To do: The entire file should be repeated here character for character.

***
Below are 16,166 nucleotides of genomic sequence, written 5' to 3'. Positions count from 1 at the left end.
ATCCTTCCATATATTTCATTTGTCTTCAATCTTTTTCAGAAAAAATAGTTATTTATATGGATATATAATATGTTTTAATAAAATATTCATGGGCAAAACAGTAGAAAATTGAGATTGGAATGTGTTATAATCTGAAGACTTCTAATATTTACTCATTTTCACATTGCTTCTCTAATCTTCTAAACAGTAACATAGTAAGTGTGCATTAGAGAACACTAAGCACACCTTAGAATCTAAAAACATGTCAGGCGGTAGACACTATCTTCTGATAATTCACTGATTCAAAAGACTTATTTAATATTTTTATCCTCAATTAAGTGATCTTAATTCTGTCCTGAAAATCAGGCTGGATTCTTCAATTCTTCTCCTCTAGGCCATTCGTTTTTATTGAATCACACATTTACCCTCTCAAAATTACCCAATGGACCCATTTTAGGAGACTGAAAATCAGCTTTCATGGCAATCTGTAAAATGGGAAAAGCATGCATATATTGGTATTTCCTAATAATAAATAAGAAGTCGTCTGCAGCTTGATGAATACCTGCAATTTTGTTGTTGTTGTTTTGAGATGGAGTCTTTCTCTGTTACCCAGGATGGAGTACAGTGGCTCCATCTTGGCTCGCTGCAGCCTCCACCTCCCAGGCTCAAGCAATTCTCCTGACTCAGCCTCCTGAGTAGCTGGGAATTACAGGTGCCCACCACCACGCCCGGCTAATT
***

Below are 16,166 nucleotides of genomic sequence, written 5' to 3'. Positions count from 1 at the left end.
ATCCTTCCATATATTTCATTTGTCTTCAATCTTTTTCAGAAAAAATAGTTATTTATATGGATATATAATATGTTTTAATAAAATATTCATGGGCAAAACAGTAGAAAATTGAGATTGGAATGTGTTATAATCTGAAGACTTCTAATATTTACTCATTTTCACATTGCTTCTCTAATCTTCTAAACAGTAACATAGTAAGTGTGCATTAGAGAACACTAAGCACACCTTAGAATCTAAAAACATGTCAGGCGGTAGACACTATCTTCTGATAATTCACTGATTCAAAAGACTTATTTAATATTTTTATCCTCAATTAAGTGATCTTAATTCTGTCCTGAAAATCAGGCTGGATTCTTCAATTCTTCTCCTCTAGGCCATTCGTTTTTATTGAATCACACATTTACCCTCTCAAAATTACCCAATGGACCCATTTTAGGAGACTGAAAATCAGCTTTCATGGCAATCTGTAAAATGGGAAAAGCATGCATATATTGGTATTTCCTAATAATAAATAAGAAGTCGTCTGCAGCTTGATGAATACCTGCAATTTTGTTGTTGTTGTTTTGAGATGGAGTCTTTCTCTGTTACCCAGGATGGAGTACAGTGGCTCCATCTTGGCTCGCTGCAGCCTCCACCTCCCAGGCTCAAGCAATTCTCCTGACTCAGCCTCCTGAGTAGCTGGGAATTACAGGTGCCCACCACCACGCCCGGCTAATT